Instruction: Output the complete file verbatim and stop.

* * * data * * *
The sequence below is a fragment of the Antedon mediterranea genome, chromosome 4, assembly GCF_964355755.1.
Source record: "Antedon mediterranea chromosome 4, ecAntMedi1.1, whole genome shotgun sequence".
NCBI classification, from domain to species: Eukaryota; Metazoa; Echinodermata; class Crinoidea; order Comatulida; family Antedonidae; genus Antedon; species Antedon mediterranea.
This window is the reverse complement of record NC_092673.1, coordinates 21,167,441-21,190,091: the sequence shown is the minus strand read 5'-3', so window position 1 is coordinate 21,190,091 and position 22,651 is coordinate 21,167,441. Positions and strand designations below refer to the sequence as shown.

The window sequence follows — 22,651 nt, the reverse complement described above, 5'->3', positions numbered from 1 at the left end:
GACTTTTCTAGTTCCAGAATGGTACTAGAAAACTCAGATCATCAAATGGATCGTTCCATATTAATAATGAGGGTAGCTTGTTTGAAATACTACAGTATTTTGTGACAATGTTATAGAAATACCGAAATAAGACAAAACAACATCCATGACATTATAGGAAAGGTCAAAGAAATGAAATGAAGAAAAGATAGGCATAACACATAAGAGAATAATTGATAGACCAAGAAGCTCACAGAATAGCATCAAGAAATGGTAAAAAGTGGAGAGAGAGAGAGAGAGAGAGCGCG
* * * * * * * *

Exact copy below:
The sequence below is a fragment of the Antedon mediterranea genome, chromosome 4, assembly GCF_964355755.1.
Source record: "Antedon mediterranea chromosome 4, ecAntMedi1.1, whole genome shotgun sequence".
NCBI classification, from domain to species: Eukaryota; Metazoa; Echinodermata; class Crinoidea; order Comatulida; family Antedonidae; genus Antedon; species Antedon mediterranea.
This window is the reverse complement of record NC_092673.1, coordinates 21,167,441-21,190,091: the sequence shown is the minus strand read 5'-3', so window position 1 is coordinate 21,190,091 and position 22,651 is coordinate 21,167,441. Positions and strand designations below refer to the sequence as shown.

The window sequence follows — 22,651 nt, the reverse complement described above, 5'->3', positions numbered from 1 at the left end:
GACTTTTCTAGTTCCAGAATGGTACTAGAAAACTCAGATCATCAAATGGATCGTTCCATATTAATAATGAGGGTAGCTTGTTTGAAATACTACAGTATTTTGTGACAATGTTATAGAAATACCGAAATAAGACAAAACAACATCCATGACATTATAGGAAAGGTCAAAGAAATGAAATGAAGAAAAGATAGGCATAACACATAAGAGAATAATTGATAGACCAAGAAGCTCACAGAATAGCATCAAGAAATGGTAAAAAGTGGAGAGAGAGAGAGAGAGAGAGCGCG